Urban 15's 'Mega Corazon' Poetry Festival Shows Its Big Heart
A poetry event that’s huge in scale and as varied as poetry gets is happening now in San Antonio. That event is called Mega Corazon and is a product of performance-based arts organization Urban 15. George Cisneros is with the organization and explained why they target poetry each year.
“I think that poetry is the pulse of the world. What the poets are saying and writing is the speed at which the globe is moving,” he said.
Cisneros said Mega Corazon all sprang out of an idea from a San Antonio poet.
“The poetry group sort of started as a collective that Carmen Tafolla assembled eight years ago when she was the poet laureate, and it was called Mi Pueblo,” he said.
That initial group of 14 poets then morphed the next year into something more focused.
“We decided we should do this for National Poetry Month. And we came up with the name of Mega Corazon,” Cisneros said.
Mega Corazon is a gathering of area poets reading and performing some of their works in front of cameras, and the edited results are presented on Monday, Wednesday and Friday mornings and evenings on Urban 15’s website, this year through May 7. The morning poems are targeted at younger people.
“Every poet has to perform at least one poem that's geared towards middle or high school,” he said. “So we are [posting] thirty three poems by 18 poets twice a day that are available to any school who wants to log in.”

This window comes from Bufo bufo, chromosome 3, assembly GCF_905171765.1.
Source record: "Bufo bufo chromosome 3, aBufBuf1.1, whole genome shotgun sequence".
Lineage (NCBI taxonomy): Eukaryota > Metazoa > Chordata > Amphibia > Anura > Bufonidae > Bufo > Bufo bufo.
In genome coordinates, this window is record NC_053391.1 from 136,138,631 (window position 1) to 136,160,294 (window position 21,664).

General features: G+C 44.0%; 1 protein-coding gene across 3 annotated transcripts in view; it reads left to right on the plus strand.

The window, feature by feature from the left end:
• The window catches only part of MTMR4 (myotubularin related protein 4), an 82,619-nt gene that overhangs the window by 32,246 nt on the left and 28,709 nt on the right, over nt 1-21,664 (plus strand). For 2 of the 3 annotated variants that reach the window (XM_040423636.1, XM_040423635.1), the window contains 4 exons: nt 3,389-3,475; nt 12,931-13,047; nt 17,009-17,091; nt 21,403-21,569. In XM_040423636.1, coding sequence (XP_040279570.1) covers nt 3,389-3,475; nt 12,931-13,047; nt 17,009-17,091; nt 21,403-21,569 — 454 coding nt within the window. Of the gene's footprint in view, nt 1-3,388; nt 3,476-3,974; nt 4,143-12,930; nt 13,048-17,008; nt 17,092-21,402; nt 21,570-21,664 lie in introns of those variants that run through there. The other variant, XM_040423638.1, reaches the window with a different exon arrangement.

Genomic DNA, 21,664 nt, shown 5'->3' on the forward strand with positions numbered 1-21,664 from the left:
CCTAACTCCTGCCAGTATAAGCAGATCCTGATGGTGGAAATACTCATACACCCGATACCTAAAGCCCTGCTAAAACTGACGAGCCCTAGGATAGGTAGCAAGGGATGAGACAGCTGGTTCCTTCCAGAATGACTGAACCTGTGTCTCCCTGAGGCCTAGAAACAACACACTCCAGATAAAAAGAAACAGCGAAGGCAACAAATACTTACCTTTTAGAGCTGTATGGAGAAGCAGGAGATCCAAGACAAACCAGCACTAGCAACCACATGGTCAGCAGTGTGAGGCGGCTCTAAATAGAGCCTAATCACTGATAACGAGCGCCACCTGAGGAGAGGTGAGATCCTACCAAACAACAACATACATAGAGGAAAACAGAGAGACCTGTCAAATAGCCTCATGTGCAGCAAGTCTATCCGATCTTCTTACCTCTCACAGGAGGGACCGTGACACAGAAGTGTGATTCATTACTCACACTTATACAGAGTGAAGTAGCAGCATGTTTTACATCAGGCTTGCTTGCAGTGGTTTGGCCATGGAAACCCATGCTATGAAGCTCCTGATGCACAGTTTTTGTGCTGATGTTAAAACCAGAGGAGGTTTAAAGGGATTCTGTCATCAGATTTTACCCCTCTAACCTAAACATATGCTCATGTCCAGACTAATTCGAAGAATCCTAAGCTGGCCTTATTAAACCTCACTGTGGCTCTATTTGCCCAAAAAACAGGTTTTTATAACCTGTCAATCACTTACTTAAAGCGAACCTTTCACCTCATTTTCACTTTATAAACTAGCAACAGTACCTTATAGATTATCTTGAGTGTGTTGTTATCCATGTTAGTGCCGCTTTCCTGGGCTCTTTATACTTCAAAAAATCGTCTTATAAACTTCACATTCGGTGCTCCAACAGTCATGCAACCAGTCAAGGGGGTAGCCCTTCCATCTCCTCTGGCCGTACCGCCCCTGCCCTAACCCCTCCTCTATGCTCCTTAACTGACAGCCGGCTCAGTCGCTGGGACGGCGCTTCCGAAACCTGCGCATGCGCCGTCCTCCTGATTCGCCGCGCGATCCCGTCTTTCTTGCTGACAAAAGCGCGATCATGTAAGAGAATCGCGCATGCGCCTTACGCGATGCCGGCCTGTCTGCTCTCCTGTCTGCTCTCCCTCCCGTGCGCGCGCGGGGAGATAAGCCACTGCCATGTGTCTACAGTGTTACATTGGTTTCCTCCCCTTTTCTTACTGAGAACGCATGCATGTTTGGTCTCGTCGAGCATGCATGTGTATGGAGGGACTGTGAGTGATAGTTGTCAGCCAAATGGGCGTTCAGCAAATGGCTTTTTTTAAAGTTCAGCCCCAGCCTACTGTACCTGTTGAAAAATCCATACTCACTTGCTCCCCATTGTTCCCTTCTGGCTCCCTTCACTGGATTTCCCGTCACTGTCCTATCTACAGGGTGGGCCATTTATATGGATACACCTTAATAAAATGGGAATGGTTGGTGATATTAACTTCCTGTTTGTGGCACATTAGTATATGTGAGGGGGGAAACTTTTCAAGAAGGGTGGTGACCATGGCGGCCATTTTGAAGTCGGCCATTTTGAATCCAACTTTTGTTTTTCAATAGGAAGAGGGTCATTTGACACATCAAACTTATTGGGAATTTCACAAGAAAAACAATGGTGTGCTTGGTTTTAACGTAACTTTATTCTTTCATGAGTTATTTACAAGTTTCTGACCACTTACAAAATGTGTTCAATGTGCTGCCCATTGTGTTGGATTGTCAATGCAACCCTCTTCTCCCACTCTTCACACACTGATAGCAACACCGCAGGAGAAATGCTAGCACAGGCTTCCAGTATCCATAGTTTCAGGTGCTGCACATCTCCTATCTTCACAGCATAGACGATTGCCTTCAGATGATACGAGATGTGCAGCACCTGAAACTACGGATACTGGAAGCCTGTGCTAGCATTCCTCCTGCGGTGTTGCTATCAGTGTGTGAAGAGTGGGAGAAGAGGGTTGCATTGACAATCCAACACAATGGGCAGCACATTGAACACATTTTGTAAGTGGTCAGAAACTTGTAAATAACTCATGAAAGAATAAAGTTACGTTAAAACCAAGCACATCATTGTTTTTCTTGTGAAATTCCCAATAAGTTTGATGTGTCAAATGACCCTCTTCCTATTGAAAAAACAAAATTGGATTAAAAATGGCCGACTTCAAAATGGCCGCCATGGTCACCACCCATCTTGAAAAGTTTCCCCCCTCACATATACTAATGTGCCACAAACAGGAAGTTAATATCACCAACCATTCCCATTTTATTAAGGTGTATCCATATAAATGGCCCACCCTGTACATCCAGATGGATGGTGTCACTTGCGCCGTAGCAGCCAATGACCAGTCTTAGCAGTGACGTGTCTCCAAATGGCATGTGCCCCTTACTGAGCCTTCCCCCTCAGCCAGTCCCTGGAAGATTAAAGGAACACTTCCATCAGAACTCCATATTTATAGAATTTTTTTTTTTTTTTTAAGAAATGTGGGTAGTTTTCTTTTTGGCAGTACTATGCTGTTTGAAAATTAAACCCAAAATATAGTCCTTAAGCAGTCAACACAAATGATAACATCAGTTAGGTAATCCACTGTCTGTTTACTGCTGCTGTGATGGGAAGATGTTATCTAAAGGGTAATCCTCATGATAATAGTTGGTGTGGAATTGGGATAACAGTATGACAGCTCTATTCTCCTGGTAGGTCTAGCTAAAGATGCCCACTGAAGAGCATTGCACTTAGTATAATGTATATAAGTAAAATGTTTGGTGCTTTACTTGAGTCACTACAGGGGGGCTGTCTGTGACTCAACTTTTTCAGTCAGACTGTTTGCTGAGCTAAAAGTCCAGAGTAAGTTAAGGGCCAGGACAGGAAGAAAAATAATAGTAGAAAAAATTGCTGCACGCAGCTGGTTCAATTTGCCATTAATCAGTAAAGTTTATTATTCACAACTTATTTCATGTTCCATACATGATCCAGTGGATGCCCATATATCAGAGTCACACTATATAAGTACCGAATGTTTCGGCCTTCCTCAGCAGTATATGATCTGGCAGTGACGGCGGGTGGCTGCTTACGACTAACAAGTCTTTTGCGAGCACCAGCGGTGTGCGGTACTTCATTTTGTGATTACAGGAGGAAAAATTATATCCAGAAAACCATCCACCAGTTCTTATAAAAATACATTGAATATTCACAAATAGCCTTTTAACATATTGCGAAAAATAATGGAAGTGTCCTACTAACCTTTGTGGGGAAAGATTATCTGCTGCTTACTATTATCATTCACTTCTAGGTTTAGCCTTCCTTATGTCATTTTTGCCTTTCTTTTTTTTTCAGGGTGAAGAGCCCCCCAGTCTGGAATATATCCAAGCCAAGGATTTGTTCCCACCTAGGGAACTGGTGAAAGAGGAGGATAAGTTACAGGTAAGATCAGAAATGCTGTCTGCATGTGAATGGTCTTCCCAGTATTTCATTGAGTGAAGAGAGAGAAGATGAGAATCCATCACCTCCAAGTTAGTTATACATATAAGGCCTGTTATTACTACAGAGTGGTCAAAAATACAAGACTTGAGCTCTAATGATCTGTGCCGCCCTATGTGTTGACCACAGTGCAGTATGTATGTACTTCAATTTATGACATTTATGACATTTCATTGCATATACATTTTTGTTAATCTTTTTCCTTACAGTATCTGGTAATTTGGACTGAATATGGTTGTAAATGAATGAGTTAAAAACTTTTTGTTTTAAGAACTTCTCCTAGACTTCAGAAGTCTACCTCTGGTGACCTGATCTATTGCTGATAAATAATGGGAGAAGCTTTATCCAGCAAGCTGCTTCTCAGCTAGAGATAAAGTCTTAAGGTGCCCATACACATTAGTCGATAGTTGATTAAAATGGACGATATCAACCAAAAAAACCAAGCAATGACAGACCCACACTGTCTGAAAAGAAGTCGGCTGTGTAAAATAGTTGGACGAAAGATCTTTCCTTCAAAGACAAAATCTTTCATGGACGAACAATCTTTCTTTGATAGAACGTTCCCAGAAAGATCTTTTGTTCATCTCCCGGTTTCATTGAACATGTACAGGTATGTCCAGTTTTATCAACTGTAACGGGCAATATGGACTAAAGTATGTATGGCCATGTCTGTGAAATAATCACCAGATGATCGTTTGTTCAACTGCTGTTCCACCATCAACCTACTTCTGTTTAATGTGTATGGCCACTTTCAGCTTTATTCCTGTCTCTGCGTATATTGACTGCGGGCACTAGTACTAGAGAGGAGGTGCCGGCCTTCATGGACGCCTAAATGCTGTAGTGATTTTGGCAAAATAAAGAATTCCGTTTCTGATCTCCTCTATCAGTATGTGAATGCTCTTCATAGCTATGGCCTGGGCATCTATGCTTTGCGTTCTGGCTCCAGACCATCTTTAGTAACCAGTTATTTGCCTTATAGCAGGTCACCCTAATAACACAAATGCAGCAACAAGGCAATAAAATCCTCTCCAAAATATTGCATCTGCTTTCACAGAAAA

There is no charge to access the live stream. Urban 15 also films those poets performing more adult-oriented poems, and those stream in the evening. Cisneros said they have a focus on poets who are performative in nature.
“We have used performance poetry, kind of a more theatrical and more energized reading of poetry,” he said.
Once the initial Monday/Wednesday/Friday website playback has happened, the video clips are then posted to Urban 15’s YouTube channel. Here’s Anthony The Poet Flores’ poem on how normal everyday people stepped up to do what was needed during the pandemic.
George Cisneros said there are many different kinds of performance poetry you can find in these videos.
“Most of them have a lot of experience with slam poetry, improvisational work, mixed media, adding drummers, guitars or improvisational jazz,” he said.
Here is one of poet laureate Andrea “Vocab” Sanderson’s poems.
There are two primary differences this year from years previous: first off, poets just read single poems rather than doing a whole set of them. Then afterward, several poets’ works are edited together. Cisneros said that means in the course of an hour you see about 18 poets perform. And those poets now have an additional incentive.
“The second thing is that this year people are voting for their favorite performance and there is an actual cash prize that is being given from the audience's choice,” he said.
Those viewing get to vote on the Urban 15 site and the prize is the Gregg Barrios Precious Words Prize.
“It is our community, our city that benefits from that [the poetry]. And yet we don't have the kind of support that the city gives to people that do murals and paintings,” Gregg Barrios said of the prize.
Barrios feels the written and performed word simply doesn’t get its due in San Antonio.
“So I felt it was important to give back to that community that I'm part of by endowing an award for the best poetry performance each year,” he said.
Cisneros said the Mega Corazon event is expanding exponentially their reach by way of their YouTube channel playbacks. They check YouTube metrics every day, and people the world over are tuning in.
“Outside the United States. We're getting China, Ireland, Mexico, Taiwan, Canada, Germany, the United Kingdom, Israel, Italy, Uganda, South Korea, India, Philippines, Singapore, France, Russia, Asia, Panama, Spain, the Netherlands, Japan, Denmark, Turkey, Ivory Coast and Hong Kong. That's a typical day,” he said.
And thus even in a pandemic year, Mega Corazon has continued to grow.
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